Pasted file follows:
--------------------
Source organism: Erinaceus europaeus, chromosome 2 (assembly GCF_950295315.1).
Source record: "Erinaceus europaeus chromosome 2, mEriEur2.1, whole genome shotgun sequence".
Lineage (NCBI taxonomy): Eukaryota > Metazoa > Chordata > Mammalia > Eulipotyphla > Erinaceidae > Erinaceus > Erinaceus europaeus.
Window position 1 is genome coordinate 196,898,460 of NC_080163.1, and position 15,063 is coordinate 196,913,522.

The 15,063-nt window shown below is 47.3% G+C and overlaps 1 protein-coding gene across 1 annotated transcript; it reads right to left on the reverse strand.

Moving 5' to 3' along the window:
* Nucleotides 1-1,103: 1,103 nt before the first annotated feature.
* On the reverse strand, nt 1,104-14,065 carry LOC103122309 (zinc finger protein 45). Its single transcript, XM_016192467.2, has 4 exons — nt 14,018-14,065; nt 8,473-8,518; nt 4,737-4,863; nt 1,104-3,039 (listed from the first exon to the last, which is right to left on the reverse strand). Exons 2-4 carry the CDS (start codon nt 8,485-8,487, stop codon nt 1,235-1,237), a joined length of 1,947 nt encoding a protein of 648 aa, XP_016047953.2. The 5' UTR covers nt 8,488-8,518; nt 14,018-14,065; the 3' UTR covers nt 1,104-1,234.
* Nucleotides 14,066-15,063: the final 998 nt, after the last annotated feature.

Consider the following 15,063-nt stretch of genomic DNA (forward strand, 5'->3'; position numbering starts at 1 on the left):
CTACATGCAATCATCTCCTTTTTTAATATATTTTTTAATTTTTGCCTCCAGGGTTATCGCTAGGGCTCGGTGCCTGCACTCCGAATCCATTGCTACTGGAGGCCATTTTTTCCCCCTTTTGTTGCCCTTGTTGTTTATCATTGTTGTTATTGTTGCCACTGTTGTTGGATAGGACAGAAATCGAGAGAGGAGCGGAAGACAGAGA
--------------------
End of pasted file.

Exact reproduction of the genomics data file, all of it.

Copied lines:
Source organism: Erinaceus europaeus, chromosome 2 (assembly GCF_950295315.1).
Source record: "Erinaceus europaeus chromosome 2, mEriEur2.1, whole genome shotgun sequence".
Lineage (NCBI taxonomy): Eukaryota > Metazoa > Chordata > Mammalia > Eulipotyphla > Erinaceidae > Erinaceus > Erinaceus europaeus.
Window position 1 is genome coordinate 196,898,460 of NC_080163.1, and position 15,063 is coordinate 196,913,522.

The 15,063-nt window shown below is 47.3% G+C and overlaps 1 protein-coding gene across 1 annotated transcript; it reads right to left on the reverse strand.

Moving 5' to 3' along the window:
* Nucleotides 1-1,103: 1,103 nt before the first annotated feature.
* On the reverse strand, nt 1,104-14,065 carry LOC103122309 (zinc finger protein 45). Its single transcript, XM_016192467.2, has 4 exons — nt 14,018-14,065; nt 8,473-8,518; nt 4,737-4,863; nt 1,104-3,039 (listed from the first exon to the last, which is right to left on the reverse strand). Exons 2-4 carry the CDS (start codon nt 8,485-8,487, stop codon nt 1,235-1,237), a joined length of 1,947 nt encoding a protein of 648 aa, XP_016047953.2. The 5' UTR covers nt 8,488-8,518; nt 14,018-14,065; the 3' UTR covers nt 1,104-1,234.
* Nucleotides 14,066-15,063: the final 998 nt, after the last annotated feature.

Consider the following 15,063-nt stretch of genomic DNA (forward strand, 5'->3'; position numbering starts at 1 on the left):
CTACATGCAATCATCTCCTTTTTTAATATATTTTTTAATTTTTGCCTCCAGGGTTATCGCTAGGGCTCGGTGCCTGCACTCCGAATCCATTGCTACTGGAGGCCATTTTTTCCCCCTTTTGTTGCCCTTGTTGTTTATCATTGTTGTTATTGTTGCCACTGTTGTTGGATAGGACAGAAATCGAGAGAGGAGCGGAAGACAGAGA